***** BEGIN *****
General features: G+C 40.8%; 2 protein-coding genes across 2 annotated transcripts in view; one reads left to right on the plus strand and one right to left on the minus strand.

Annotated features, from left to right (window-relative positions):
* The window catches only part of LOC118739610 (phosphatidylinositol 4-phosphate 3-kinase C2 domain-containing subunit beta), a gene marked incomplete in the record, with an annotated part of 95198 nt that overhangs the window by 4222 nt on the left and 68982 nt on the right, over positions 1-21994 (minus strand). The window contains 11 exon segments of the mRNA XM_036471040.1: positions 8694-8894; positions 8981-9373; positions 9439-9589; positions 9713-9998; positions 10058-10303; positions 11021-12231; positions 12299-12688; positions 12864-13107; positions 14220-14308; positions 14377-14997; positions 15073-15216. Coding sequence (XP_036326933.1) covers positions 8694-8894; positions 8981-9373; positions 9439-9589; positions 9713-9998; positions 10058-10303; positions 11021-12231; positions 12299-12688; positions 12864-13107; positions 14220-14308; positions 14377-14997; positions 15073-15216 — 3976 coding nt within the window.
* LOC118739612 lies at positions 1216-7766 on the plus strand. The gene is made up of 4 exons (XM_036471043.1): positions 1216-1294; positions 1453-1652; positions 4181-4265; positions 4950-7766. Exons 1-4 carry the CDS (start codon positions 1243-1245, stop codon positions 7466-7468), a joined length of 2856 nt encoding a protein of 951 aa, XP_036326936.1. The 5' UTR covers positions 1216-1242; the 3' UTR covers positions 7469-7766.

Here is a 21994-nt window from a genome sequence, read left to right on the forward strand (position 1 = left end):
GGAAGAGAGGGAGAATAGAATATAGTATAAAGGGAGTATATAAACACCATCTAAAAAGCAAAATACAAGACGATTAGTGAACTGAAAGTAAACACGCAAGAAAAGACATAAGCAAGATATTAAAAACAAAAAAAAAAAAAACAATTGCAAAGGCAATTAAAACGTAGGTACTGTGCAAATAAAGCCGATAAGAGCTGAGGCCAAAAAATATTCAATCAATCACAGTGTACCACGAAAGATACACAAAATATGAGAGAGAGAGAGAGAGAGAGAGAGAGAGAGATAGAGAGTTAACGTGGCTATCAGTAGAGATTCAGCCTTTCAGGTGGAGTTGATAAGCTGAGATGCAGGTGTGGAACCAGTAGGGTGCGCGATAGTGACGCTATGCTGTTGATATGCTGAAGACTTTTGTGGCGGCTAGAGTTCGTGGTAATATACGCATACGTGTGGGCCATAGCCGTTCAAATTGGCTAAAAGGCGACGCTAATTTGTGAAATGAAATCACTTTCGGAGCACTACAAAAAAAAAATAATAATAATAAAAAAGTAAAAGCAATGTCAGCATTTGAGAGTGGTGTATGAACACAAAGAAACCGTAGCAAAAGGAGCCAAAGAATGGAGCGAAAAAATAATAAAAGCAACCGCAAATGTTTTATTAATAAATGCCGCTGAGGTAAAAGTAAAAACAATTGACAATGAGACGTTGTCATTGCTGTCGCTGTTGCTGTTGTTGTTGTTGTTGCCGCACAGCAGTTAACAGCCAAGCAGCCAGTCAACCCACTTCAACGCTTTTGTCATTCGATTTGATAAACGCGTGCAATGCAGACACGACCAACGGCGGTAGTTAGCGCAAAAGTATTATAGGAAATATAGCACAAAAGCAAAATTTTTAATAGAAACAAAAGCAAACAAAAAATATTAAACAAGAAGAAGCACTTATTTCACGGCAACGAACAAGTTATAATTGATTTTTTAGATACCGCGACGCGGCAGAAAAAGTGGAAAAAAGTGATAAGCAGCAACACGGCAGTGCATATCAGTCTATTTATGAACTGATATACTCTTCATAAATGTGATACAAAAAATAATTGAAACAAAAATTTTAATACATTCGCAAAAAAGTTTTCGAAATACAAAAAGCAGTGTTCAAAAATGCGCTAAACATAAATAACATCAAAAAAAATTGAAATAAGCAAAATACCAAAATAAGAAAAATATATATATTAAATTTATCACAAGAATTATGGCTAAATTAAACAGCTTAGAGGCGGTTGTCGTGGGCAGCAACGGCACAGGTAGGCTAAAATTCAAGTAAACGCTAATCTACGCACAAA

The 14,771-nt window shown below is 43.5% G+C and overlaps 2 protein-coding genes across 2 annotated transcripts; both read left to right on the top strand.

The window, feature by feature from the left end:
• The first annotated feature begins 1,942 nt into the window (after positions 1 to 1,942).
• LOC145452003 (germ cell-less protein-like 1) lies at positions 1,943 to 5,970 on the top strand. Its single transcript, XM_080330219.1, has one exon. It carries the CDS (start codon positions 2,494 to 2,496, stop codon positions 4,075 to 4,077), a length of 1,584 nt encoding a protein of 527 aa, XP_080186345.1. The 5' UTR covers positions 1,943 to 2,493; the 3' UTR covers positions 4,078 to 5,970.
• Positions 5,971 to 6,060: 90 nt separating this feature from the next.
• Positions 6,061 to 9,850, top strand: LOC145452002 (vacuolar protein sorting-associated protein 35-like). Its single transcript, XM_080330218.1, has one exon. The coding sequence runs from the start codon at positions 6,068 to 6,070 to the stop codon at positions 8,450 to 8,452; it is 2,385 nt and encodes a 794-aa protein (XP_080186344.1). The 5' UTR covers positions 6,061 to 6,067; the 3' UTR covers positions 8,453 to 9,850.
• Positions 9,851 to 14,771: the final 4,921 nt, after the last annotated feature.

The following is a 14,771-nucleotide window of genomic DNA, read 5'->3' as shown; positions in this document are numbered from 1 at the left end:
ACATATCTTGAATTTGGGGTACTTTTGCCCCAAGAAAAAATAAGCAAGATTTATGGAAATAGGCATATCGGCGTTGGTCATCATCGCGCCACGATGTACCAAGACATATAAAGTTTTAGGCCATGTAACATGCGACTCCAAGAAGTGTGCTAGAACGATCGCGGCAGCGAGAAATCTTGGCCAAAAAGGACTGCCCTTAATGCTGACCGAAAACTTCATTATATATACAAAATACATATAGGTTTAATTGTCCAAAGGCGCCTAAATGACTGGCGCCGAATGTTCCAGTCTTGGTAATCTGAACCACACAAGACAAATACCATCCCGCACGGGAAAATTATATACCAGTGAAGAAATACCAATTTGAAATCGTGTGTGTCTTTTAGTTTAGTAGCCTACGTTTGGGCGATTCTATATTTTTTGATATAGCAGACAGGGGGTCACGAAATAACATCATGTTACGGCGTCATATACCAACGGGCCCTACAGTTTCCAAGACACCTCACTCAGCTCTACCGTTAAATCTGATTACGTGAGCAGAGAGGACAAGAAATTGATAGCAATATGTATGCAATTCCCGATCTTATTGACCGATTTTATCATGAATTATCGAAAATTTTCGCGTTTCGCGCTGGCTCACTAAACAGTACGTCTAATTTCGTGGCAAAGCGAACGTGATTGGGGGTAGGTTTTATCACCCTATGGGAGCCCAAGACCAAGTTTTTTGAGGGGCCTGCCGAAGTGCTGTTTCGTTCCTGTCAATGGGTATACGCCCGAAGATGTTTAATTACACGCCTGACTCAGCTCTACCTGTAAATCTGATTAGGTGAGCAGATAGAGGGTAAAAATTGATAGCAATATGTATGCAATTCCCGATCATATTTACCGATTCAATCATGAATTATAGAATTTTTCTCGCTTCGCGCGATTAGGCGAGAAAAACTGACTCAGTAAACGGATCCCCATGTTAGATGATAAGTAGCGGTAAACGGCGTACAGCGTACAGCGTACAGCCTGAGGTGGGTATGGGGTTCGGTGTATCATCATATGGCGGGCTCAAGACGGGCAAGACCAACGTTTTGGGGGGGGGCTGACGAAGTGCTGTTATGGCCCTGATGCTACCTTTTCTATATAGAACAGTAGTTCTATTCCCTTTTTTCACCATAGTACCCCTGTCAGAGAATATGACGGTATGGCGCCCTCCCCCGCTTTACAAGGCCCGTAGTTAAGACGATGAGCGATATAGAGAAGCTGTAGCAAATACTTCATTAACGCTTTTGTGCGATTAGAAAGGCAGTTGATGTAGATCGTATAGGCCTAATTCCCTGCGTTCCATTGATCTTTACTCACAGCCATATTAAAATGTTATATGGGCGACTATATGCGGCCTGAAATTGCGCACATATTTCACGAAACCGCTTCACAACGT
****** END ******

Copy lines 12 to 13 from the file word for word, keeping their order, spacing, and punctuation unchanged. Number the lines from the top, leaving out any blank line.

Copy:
• Positions 6,061 to 9,850, top strand: LOC145452002 (vacuolar protein sorting-associated protein 35-like). Its single transcript, XM_080330218.1, has one exon. The coding sequence runs from the start codon at positions 6,068 to 6,070 to the stop codon at positions 8,450 to 8,452; it is 2,385 nt and encodes a 794-aa protein (XP_080186344.1). The 5' UTR covers positions 6,061 to 6,067; the 3' UTR covers positions 8,453 to 9,850.
• Positions 9,851 to 14,771: the final 4,921 nt, after the last annotated feature.